Climate Tech

Uprise Energy wants its tiny wind turbines to replace diesel generators

Hundreds of isolated communities in the US rely on diesel generators for some or all of their power.
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Illustration: Dianna “Mick” McDougall, Images: Uprise Energy, Getty Images

· 5 min read

The conventional wisdom around wind turbines goes as follows: the bigger the better.

That’s because turbines need to be large (read: very large) to gather wind effectively—there’s a stronger breeze high in the sky compared to down near the ground.

While much of the focus is on deploying large turbines that can generate grid-level energy, San Diego-based Uprise Energy is looking to serve a smaller niche: Places that need less energy than a city or a town but still wish to find a cost-effective way to reduce their reliance on fossil-fuel energy sources, like diesel power generators.

Uprise’s solution, the mobile power station, is a wind turbine that can fit inside of a 20-foot storage container and can be towed by a pickup truck. Uprise specializes in what the Department of Energy refers to as “small distributed wind,” hyper-local energy consumption systems that can deliver up to 100 kilowatts (kW) of energy straight to a customer.

Corey Markfort, professor of civil and environmental engineering at the University of Iowa, told Emerging Tech Brew via email that smaller distributed wind systems could fill a “critical gap, especially in remote areas that are not served by a reliable electric grid or are not on a grid at all.”

Big goals, small turbines

The implications of this technology at scale could be significant, as it could allow those living in remote areas who rely on diesel power generators to replace them with cleaner, more affordable renewable energy. A 2019 DOE report wrote that there are “hundreds of isolated communities” in the US alone that rely on diesel generators for some or all of their power.

“We quickly determined that there had to be a better alternative than diesel generators for edge of grid remote power,” Jonathan Knight, CEO and cofounder of Uprise Energy, told Emerging Tech Brew. “This wasn’t about saving the planet or being green, this was about how do you give reliable, affordable power to people that are not connected to a utility power grid.”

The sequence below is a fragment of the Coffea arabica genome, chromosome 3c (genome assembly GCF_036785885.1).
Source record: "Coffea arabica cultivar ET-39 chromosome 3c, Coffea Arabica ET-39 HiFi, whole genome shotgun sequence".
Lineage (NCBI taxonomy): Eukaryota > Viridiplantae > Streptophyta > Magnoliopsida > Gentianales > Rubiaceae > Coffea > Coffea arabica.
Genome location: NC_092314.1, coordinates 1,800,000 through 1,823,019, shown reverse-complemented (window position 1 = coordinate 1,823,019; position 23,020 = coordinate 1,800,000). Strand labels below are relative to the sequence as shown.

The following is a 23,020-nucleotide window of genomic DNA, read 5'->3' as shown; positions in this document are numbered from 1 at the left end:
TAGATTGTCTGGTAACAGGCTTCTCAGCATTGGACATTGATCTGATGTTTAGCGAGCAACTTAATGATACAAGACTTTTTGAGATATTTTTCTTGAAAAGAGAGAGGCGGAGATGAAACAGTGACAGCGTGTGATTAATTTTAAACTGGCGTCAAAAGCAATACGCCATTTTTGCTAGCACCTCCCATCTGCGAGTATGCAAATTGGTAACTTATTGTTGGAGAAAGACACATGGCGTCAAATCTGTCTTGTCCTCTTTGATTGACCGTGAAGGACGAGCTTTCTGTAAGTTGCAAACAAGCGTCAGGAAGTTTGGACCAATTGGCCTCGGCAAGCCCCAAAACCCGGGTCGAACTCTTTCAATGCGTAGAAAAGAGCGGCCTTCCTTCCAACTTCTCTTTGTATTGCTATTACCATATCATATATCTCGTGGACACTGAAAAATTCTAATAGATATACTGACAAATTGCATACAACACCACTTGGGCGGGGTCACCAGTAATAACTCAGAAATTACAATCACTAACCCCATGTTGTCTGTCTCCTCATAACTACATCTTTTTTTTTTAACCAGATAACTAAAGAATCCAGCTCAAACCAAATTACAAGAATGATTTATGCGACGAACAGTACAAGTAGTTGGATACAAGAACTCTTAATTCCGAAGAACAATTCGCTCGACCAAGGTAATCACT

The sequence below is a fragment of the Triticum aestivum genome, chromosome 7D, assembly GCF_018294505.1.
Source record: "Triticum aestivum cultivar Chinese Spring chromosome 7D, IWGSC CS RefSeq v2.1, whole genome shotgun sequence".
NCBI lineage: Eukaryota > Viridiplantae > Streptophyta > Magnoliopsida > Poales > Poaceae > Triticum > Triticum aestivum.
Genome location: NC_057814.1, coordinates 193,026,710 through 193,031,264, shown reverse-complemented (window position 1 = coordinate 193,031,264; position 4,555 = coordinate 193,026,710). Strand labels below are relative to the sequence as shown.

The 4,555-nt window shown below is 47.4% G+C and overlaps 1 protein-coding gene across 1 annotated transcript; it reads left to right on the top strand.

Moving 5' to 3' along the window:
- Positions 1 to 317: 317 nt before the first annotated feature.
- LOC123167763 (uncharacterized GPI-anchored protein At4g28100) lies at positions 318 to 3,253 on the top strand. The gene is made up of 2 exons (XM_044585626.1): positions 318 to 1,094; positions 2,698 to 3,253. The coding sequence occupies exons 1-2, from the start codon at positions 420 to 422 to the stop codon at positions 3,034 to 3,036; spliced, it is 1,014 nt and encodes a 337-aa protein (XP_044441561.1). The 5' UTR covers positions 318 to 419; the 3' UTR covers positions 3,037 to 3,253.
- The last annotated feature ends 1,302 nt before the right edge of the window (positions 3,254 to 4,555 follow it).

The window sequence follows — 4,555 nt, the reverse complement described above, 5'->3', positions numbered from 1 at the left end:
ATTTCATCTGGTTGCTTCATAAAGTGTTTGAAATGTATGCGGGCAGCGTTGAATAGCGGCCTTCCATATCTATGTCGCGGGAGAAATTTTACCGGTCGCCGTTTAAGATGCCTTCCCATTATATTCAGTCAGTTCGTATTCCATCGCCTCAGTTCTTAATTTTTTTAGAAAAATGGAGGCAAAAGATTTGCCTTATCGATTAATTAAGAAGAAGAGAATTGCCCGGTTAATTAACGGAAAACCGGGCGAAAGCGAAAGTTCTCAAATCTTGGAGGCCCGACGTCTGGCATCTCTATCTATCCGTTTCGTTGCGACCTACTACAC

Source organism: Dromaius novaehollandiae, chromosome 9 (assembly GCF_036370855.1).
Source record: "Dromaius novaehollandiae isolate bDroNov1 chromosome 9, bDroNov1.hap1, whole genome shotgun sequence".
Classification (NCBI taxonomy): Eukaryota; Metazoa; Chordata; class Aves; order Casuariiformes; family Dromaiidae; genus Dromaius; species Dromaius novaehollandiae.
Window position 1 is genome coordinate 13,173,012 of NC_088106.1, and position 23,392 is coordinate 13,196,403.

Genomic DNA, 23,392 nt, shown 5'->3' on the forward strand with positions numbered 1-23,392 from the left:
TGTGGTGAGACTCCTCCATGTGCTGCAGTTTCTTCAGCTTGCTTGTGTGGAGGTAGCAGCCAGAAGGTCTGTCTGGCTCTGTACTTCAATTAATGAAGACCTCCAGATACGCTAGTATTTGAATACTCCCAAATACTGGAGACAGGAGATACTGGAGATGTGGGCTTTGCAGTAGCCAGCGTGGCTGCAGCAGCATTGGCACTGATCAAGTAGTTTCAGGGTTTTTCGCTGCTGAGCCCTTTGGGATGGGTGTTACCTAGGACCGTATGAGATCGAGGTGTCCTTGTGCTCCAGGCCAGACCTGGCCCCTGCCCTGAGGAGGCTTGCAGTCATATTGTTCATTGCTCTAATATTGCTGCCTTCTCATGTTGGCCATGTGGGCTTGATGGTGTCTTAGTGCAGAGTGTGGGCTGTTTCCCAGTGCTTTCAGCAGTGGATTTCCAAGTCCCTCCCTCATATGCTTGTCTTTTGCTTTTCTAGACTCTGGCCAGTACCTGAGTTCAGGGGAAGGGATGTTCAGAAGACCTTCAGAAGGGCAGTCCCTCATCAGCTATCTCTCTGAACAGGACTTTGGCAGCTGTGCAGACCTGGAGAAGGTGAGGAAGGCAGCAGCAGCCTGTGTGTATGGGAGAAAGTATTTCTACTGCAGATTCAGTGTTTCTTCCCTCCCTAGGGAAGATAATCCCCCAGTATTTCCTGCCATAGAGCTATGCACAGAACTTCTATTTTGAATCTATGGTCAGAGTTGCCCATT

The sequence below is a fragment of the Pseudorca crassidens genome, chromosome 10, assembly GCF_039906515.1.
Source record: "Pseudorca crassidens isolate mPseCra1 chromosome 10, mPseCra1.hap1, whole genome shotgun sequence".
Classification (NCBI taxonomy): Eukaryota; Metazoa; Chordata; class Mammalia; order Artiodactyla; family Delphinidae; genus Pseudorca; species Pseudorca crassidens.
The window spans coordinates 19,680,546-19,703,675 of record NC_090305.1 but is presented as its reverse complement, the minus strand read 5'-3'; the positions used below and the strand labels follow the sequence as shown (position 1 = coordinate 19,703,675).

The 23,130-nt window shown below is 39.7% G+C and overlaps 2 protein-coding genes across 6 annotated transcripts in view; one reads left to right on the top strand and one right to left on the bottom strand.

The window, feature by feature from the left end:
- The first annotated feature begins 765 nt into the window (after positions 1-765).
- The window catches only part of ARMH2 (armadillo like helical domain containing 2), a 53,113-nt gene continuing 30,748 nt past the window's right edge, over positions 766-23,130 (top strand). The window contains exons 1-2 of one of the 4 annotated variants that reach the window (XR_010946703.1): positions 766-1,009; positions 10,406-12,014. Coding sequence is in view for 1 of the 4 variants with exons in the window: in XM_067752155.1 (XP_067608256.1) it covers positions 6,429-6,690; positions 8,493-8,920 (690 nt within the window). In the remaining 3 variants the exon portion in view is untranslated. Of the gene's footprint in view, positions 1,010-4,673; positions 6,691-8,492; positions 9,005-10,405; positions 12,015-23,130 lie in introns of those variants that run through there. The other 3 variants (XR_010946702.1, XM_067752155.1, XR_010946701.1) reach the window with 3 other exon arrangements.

The wind turbines are optimized to be fully effective at speeds of around 10 miles per hour, but Knight said Uprise’s mobile power stations are capable of supplying energy at wind speeds as low as 5 miles–6 miles per hour, once the rotors are up and running.

The company’s turbines are operating in the 10-cent-to-25-cent per kWh range, Knight said, which he claims is less expensive than diesel generators, which vary significantly in cost based on fuel prices. A 2016 study found that in the most remote regions of Alaska, the cost of diesel-generated power ranged from 50 cents to $1 per kWh, and between 19 cents and 37 cents in less remote locations.

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Uprise was founded a decade ago, and Knight said most of its funding has come from the company’s founders and from “high net-worth individuals,” but declined to share overall fundraising figures.

So far, Knight said, the 15-person company has sold, coincidentally,15 units. It has partnered with the Idaho National Laboratory through the Department of Energy, as part of its Defense and Disaster Deployable Turbine (D3T) program, which Knight described as a “reliable revenue stream.” It also has a contract with the California Energy Commission. In total, the company has raised “roughly $2 million” via grants and contracts, Knight said.

Beyond its current 14-kW model, Uprise has plans to expand into 50 kW and 100 kW models, but Knight said nothing is locked in yet.

“The DOE has recognized that distributed wind energy is ripe for advancement as it has not yet received significant R&D support compared to large utility-scale wind power,” Markfort said. “Similar to solar, distributed wind can be installed on farms or by rural homeowners to supply renewable electricity to their home or business operations. Often, when the sun is not shining, the wind is blowing, so there may be a benefit to using solar and wind in combination.”

John Hall, assistant professor of mechanical and aerospace engineering at the University at Buffalo, told us that tech like this could be useful for disaster relief, or in remote or highly mobile military installations.

However, Hall said the company is likely to face challenges from companies focused on portable forms of other renewables, like solar. And although it can work in places where large turbine farms don’t make sense, it still needs decent wind speeds to produce energy to begin with.

For his part, Knight argued that portable wind power is more desirable than options like solar because it can generate power for more hours of the day, making the turbines more energy dense.

“Let’s be honest here, they’ve got some challenges,” Hall said. “Do I think the technology is viable? Yeah, I do, and the reason I do is people are starting to recognize there’s a real impact here with fossil-fuel energy…One of the things that works in their favor is people’s conscience—they want renewable energy resources.”

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